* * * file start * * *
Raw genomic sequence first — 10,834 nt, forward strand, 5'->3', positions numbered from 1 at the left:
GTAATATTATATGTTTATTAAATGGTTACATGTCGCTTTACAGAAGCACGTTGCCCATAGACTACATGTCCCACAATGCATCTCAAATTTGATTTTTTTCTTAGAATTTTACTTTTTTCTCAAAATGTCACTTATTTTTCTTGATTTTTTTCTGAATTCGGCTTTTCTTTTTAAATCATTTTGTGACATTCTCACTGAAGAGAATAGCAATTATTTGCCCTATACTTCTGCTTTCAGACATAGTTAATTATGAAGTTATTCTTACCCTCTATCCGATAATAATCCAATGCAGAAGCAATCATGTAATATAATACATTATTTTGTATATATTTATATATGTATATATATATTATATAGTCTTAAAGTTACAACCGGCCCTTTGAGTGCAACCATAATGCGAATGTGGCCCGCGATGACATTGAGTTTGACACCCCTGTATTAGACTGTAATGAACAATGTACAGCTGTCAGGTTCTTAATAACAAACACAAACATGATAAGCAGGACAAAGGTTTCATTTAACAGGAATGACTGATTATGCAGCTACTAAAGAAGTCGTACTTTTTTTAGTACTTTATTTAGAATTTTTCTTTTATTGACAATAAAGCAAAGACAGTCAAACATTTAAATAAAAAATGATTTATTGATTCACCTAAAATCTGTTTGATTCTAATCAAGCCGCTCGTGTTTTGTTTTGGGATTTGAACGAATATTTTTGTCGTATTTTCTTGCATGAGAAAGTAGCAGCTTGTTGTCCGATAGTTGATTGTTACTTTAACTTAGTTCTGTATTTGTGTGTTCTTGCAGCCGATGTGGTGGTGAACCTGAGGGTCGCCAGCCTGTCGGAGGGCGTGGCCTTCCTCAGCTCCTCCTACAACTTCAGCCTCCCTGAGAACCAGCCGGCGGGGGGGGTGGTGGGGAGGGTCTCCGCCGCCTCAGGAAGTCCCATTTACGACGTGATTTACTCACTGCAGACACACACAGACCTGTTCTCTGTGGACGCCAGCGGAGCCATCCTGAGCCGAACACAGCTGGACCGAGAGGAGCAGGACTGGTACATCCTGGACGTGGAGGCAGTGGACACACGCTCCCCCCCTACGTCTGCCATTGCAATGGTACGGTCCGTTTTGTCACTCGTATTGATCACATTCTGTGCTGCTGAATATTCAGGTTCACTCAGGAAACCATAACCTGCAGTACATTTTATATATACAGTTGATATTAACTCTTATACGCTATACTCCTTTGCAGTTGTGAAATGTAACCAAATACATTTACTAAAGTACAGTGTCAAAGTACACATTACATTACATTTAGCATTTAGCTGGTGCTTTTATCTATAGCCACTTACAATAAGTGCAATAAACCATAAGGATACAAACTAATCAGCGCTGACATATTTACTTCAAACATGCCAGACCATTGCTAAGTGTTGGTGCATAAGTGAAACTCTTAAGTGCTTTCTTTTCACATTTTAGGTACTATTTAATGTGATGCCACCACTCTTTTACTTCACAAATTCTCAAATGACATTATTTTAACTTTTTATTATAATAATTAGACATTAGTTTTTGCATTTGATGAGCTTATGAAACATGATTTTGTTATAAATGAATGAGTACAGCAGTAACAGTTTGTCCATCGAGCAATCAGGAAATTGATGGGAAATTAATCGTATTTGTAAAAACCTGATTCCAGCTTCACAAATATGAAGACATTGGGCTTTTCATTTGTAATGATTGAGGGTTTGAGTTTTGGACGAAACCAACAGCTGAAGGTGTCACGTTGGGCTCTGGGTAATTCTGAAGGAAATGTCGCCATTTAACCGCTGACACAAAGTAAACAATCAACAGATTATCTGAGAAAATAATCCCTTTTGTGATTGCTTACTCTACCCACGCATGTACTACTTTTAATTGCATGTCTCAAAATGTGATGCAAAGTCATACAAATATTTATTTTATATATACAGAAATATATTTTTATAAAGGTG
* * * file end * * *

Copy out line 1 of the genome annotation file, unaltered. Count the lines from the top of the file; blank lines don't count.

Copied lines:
Raw genomic sequence first — 10,834 nt, forward strand, 5'->3', positions numbered from 1 at the left: